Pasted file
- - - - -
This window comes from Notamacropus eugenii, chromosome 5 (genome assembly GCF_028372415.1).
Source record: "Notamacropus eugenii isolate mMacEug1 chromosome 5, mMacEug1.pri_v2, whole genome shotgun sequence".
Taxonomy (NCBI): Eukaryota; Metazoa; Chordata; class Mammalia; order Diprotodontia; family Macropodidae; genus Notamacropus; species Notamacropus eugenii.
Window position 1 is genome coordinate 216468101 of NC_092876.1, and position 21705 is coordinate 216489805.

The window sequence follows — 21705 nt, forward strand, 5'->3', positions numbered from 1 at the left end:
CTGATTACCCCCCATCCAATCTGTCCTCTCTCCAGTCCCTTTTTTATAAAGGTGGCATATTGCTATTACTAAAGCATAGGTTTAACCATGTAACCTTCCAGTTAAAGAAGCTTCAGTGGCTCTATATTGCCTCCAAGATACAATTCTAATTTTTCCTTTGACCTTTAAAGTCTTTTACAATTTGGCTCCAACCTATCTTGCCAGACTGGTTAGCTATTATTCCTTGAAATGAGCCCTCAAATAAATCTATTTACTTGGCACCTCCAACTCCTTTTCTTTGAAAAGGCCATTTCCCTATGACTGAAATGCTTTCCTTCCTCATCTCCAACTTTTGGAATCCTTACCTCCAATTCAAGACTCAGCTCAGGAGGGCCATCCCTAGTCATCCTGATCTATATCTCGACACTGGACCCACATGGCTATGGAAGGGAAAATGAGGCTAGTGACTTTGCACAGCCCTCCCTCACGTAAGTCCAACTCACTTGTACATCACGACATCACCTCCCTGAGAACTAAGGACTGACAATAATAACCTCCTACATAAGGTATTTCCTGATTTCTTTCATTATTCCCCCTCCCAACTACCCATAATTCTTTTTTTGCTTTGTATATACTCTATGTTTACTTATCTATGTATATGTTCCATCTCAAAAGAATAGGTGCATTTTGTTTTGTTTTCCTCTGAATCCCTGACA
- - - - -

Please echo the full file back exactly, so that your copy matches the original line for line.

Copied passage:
This window comes from Notamacropus eugenii, chromosome 5 (genome assembly GCF_028372415.1).
Source record: "Notamacropus eugenii isolate mMacEug1 chromosome 5, mMacEug1.pri_v2, whole genome shotgun sequence".
Taxonomy (NCBI): Eukaryota; Metazoa; Chordata; class Mammalia; order Diprotodontia; family Macropodidae; genus Notamacropus; species Notamacropus eugenii.
Window position 1 is genome coordinate 216468101 of NC_092876.1, and position 21705 is coordinate 216489805.

The window sequence follows — 21705 nt, forward strand, 5'->3', positions numbered from 1 at the left end:
CTGATTACCCCCCATCCAATCTGTCCTCTCTCCAGTCCCTTTTTTATAAAGGTGGCATATTGCTATTACTAAAGCATAGGTTTAACCATGTAACCTTCCAGTTAAAGAAGCTTCAGTGGCTCTATATTGCCTCCAAGATACAATTCTAATTTTTCCTTTGACCTTTAAAGTCTTTTACAATTTGGCTCCAACCTATCTTGCCAGACTGGTTAGCTATTATTCCTTGAAATGAGCCCTCAAATAAATCTATTTACTTGGCACCTCCAACTCCTTTTCTTTGAAAAGGCCATTTCCCTATGACTGAAATGCTTTCCTTCCTCATCTCCAACTTTTGGAATCCTTACCTCCAATTCAAGACTCAGCTCAGGAGGGCCATCCCTAGTCATCCTGATCTATATCTCGACACTGGACCCACATGGCTATGGAAGGGAAAATGAGGCTAGTGACTTTGCACAGCCCTCCCTCACGTAAGTCCAACTCACTTGTACATCACGACATCACCTCCCTGAGAACTAAGGACTGACAATAATAACCTCCTACATAAGGTATTTCCTGATTTCTTTCATTATTCCCCCTCCCAACTACCCATAATTCTTTTTTTGCTTTGTATATACTCTATGTTTACTTATCTATGTATATGTTCCATCTCAAAAGAATAGGTGCATTTTGTTTTGTTTTCCTCTGAATCCCTGACA